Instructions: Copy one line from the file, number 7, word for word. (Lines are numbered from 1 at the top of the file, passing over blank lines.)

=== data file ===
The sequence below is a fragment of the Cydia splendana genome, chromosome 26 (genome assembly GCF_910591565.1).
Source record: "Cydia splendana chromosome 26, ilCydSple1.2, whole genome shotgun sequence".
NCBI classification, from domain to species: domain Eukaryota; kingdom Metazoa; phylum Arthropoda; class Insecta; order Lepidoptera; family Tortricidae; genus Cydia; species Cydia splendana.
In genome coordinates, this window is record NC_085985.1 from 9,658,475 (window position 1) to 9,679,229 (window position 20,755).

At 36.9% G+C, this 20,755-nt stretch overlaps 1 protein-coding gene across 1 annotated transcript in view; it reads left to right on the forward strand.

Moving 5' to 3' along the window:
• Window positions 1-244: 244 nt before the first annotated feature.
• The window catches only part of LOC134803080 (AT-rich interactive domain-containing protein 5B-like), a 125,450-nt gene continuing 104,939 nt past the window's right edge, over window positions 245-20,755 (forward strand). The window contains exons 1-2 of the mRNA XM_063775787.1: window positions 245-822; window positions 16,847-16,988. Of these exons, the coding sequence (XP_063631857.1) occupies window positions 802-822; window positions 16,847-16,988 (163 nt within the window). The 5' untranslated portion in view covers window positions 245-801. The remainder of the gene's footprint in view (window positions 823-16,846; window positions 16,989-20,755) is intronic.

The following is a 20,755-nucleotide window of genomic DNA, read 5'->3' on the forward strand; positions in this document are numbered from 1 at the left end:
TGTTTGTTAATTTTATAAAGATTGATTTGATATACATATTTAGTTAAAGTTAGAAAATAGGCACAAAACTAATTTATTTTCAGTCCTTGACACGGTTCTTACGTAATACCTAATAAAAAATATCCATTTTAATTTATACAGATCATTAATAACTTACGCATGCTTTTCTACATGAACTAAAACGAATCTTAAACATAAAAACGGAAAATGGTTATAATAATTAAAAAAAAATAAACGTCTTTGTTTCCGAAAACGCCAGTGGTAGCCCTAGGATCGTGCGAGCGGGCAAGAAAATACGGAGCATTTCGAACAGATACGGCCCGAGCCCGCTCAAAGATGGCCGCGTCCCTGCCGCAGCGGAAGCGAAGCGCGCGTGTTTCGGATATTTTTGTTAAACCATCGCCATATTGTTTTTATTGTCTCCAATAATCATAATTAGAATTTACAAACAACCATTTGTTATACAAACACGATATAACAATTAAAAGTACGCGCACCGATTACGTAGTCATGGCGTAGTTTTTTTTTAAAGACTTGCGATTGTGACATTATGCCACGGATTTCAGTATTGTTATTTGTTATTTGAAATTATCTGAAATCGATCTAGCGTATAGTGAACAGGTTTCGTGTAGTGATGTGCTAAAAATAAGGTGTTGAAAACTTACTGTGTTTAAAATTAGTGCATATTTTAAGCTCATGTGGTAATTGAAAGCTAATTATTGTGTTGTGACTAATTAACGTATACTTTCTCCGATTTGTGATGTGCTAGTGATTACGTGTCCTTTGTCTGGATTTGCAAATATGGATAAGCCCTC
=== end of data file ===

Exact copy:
• Window positions 1-244: 244 nt before the first annotated feature.